- Place the Basil into just-boiled water
- Push the springs under the water
- Cover the container and leave it to steep for 10 minutes
- Remove the Basil springs and pour the tea.
This tea is reported to soothe gastric ailments and have a calming effect.
Due to the lack of clinical studies, especially with human subjects, there are no current guidelines in terms of safe doses for various Basil remedies. The only recommendation, therefore, is to follow the advice of a healthcare practitioner and/or adhere to the directions on product packaging.
How to Preserve This Plant
If you want access to this herb at a time when fresh Basil isn’t available, you can either dry or freeze fresh leaves. In either case, remember to handle the leaves carefully as they bruise, blacken/discolor, and release their oils if roughly dealt with.
- Air drying: Hang small bunches of Basil in a well-ventilated, warm, low-light area. Place small paper bags that have holes punched into them around the leaves. Leave them drying until the leaves are dry and crisp to the touch. They can then be removed from the stalks and put into airtight containers.
- Oven drying: Remove the leaves from the stalks, wash them, and dry them thoroughly. Put your oven on its lowest temperature. Spread the Basil out on baking paper on a baking tray. Place the tray on the top shelf and leave the leaves to dry until they begin to break up (2 – 4 hours). Allow the leaves to cool, crumble them into usable size pieces, and store them in airtight containers.
- Microwave drying: Lay the leaves on a paper towel, set the microwave to low, and ‘cook’ for 3 minutes. Check them every 60 seconds to see how they are drying and to ensure they don’t burn.
- Sun-drying: This is only possible in summer and if you have extended hours of sunny weather. Spread the leaves out on suitable racks or wire mesh screens. You could also use a clean bed sheet or other suitable fabric. The drying process will take several days, depending on how many sunny hours you have. Ensure the drying leaves can’t get wet or blown away. Once dry, store as before.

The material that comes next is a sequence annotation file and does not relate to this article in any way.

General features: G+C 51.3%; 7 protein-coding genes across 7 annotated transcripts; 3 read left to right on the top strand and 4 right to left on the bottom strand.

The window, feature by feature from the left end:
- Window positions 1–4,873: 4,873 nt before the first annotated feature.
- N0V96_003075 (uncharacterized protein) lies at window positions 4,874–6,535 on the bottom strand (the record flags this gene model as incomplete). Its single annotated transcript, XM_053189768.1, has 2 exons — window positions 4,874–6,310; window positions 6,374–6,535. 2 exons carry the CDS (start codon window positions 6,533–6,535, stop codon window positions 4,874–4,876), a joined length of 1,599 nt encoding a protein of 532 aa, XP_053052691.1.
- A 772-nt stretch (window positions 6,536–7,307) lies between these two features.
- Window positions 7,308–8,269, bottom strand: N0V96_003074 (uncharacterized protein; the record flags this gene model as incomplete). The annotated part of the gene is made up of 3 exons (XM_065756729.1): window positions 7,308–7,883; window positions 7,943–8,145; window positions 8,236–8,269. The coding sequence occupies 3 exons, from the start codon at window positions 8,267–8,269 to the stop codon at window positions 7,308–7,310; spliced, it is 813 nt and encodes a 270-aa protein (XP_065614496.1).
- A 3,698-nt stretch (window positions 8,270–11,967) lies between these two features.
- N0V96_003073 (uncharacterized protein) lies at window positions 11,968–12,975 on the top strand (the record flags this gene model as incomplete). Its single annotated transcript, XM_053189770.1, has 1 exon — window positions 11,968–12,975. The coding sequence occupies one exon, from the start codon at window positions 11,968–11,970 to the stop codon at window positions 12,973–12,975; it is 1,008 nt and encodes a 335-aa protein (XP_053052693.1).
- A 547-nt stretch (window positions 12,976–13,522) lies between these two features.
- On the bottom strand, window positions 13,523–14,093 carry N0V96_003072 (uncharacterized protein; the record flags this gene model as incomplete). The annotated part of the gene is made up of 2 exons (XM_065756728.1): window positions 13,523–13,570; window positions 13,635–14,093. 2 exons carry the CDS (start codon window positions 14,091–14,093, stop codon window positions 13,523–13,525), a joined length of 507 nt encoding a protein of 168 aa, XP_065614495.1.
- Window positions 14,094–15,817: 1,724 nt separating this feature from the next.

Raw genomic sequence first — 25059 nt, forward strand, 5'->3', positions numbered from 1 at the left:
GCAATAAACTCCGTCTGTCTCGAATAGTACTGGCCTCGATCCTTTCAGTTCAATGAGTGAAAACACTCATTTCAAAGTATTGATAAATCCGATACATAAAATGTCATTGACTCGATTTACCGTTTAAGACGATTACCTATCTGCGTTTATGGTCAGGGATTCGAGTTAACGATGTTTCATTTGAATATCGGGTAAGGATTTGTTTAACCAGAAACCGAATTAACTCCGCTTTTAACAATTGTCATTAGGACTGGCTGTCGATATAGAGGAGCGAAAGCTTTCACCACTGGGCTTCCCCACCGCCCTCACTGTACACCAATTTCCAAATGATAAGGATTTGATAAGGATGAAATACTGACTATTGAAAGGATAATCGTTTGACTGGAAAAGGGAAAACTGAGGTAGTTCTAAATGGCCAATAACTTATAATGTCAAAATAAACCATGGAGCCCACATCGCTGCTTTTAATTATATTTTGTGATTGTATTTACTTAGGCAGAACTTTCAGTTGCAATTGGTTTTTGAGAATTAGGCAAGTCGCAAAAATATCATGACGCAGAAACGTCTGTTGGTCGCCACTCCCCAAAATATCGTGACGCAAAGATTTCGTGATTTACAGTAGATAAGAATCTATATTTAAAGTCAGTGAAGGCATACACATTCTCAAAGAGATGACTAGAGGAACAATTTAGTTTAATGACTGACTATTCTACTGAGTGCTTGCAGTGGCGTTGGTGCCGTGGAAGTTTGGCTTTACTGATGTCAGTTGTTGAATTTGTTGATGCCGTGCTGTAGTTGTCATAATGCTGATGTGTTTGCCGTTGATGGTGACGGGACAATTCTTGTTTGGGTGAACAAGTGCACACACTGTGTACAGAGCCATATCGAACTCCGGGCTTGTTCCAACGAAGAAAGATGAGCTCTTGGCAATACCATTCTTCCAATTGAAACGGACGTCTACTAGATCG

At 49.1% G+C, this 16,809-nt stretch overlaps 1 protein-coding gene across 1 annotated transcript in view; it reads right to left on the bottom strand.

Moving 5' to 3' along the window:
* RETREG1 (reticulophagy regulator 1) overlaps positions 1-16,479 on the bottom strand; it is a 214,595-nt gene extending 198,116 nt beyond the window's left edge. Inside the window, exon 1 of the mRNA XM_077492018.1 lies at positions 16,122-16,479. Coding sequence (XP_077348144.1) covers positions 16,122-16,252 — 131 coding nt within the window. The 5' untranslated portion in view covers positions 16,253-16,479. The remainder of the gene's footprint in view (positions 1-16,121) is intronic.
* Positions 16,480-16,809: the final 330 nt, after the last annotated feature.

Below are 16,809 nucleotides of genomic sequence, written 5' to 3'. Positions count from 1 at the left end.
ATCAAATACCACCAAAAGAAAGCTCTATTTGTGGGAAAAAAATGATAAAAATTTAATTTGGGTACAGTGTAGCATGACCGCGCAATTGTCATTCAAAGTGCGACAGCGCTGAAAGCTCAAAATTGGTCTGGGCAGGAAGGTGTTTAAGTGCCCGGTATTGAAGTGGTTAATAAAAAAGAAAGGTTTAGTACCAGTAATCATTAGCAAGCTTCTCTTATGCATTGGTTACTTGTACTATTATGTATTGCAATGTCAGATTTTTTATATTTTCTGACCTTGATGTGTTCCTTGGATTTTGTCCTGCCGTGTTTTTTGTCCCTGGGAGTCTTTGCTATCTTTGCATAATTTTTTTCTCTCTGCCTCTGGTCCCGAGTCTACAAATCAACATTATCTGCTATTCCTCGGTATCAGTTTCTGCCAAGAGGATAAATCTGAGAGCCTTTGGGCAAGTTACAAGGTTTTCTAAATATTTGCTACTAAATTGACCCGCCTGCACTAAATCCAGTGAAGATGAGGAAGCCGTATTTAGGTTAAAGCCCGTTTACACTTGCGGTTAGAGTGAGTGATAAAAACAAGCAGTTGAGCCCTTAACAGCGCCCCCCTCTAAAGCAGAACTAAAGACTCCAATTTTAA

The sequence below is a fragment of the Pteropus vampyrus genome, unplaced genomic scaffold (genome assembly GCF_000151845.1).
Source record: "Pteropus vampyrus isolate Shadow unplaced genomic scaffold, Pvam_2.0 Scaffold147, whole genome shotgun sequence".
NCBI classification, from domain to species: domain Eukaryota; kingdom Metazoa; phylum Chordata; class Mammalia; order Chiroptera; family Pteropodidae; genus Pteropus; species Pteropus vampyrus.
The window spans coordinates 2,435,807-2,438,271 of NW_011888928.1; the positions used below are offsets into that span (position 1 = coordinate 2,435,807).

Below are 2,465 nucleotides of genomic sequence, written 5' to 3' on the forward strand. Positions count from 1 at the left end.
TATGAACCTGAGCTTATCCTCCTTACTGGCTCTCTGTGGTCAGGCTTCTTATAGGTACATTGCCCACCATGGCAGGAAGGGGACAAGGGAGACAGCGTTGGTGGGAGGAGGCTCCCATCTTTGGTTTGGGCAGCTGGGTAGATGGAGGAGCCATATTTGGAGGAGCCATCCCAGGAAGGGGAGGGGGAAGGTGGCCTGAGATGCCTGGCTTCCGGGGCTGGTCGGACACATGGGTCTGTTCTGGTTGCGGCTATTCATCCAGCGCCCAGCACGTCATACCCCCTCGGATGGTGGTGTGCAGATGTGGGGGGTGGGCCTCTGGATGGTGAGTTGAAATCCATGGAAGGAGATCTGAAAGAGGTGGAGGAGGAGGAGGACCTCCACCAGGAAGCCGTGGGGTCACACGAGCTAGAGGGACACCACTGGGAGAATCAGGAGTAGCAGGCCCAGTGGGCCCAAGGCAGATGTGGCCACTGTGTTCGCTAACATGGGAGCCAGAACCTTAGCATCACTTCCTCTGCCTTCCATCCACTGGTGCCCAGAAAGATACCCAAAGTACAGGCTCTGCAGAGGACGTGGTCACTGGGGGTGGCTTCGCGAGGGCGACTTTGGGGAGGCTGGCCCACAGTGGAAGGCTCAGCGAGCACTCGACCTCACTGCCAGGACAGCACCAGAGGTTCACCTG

- Freezing: You can also pick, wash, and dry Basil leaves and then puree them using a blender. Add a little water until the puree is the right thickness to be poured. Pour it into ice cube trays and freeze it. You can use as many cubes as you need when you need them.
When storing dry Basil, remember to store it away from light and where the plant material will remain dry. Finally, keep in mind when you use them that dried herbs are three or even four times as strong as fresh ones.
What Plants Resemble Basil?
Apart from some varieties of Basil that look similar, a plant that may cause confusion is the Wild Sesame Seed plant (Korean Perilla). It is also edible and commonly used in Korean dishes. The leaves are similar in shape to some varieties of Basil. However, the underside of the leaf is pale purple, and the flowers are distinctive.
Warning and Cautions
There is not much information available specifically in relation to Basil-based remedies. However, some cautions and warnings are warranted, particularly in relation to Holy Basil.
- Vitamin K helps blood to clot which can be problematic for patients on blood thinners. Paradoxically, while this is true of fresh Basil, Basil Oil in fact thins the blood!
- Basil Oil should not be used for 2 weeks prior to surgery or by those with bleeding disorders
A small number of individuals may experience an allergic reaction. If this happens, stop using the herb and seek advice if the reaction is significant and/or prolonged.
If you have any doubts or concerns, consult your healthcare practitioner before using any remedy, including plant-based ones.